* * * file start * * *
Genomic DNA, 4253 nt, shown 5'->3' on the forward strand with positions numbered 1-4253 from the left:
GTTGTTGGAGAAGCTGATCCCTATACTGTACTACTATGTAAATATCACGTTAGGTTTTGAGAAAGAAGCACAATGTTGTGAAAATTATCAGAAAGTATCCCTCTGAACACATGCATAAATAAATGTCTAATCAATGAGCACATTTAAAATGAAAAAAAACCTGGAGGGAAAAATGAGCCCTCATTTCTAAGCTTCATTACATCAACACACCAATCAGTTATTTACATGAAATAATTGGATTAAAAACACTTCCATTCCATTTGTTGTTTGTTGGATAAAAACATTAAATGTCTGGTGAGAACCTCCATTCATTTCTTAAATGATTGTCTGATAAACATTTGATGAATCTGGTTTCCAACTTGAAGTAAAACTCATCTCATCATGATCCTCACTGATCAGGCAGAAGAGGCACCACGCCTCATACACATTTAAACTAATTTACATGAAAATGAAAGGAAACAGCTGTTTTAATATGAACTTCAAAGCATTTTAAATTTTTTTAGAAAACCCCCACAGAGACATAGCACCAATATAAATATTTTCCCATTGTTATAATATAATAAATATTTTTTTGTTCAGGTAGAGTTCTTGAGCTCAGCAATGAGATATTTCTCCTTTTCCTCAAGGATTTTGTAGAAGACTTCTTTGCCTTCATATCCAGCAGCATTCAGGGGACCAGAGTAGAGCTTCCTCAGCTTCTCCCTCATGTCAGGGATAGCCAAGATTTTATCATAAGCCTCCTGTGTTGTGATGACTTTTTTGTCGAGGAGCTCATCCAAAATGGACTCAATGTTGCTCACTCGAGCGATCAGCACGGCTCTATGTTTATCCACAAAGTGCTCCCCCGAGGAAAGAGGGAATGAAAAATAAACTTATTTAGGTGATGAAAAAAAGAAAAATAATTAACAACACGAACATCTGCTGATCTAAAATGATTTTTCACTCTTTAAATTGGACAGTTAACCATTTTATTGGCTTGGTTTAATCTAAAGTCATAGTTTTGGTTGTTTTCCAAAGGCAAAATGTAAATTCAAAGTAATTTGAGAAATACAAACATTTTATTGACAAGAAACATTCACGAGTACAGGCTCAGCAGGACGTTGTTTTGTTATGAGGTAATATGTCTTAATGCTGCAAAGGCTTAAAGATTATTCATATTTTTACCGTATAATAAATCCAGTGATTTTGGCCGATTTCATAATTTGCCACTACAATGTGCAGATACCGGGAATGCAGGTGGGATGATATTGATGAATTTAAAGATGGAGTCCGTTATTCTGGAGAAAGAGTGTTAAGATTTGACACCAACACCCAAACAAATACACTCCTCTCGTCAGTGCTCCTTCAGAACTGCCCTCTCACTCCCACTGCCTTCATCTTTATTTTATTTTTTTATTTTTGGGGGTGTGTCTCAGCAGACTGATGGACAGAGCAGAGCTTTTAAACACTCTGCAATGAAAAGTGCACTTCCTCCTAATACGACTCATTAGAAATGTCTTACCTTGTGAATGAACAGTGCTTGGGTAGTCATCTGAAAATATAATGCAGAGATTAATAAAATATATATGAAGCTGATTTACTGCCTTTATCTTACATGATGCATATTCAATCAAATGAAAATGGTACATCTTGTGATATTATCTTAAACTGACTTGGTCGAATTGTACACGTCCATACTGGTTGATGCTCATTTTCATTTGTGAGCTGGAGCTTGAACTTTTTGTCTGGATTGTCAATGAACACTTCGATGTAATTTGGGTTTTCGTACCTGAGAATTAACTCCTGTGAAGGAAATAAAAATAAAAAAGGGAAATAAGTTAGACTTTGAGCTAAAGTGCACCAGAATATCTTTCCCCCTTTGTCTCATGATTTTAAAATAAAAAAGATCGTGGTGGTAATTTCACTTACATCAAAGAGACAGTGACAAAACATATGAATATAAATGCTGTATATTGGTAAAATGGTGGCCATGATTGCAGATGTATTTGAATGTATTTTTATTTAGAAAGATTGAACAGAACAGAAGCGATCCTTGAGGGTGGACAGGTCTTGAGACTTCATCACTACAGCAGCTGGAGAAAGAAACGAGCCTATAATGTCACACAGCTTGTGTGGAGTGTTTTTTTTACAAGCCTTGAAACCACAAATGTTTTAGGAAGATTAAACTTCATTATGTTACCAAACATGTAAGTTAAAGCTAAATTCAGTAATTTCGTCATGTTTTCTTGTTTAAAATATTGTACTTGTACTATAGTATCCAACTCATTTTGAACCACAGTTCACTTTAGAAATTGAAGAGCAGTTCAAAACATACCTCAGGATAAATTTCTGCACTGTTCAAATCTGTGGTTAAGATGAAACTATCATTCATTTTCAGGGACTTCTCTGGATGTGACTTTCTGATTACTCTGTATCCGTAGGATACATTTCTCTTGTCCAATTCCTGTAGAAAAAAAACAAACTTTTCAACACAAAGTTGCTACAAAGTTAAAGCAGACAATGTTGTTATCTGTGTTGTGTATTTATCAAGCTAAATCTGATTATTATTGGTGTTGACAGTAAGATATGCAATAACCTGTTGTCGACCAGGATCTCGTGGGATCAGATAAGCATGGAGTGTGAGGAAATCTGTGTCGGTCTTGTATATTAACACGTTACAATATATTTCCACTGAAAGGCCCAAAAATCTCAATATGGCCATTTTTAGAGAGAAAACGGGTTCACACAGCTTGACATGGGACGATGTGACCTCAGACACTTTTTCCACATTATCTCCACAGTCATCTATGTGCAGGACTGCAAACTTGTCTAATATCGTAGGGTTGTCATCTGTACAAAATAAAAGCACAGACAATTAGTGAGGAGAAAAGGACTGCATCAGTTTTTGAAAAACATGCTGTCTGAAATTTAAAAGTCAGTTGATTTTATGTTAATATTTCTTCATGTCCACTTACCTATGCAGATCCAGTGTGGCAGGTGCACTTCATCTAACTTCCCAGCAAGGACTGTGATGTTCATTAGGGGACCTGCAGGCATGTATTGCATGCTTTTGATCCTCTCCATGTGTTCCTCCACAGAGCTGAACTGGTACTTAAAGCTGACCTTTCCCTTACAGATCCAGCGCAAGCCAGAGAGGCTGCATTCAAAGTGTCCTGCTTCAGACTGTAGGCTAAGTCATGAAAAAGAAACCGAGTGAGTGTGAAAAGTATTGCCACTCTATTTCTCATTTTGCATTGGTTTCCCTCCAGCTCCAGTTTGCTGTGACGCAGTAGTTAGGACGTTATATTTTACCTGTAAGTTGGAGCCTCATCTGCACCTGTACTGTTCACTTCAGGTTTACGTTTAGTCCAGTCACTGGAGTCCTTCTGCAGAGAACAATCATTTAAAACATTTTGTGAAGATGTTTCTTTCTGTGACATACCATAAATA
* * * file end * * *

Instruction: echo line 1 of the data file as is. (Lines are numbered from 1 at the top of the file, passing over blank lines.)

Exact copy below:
Genomic DNA, 4253 nt, shown 5'->3' on the forward strand with positions numbered 1-4253 from the left: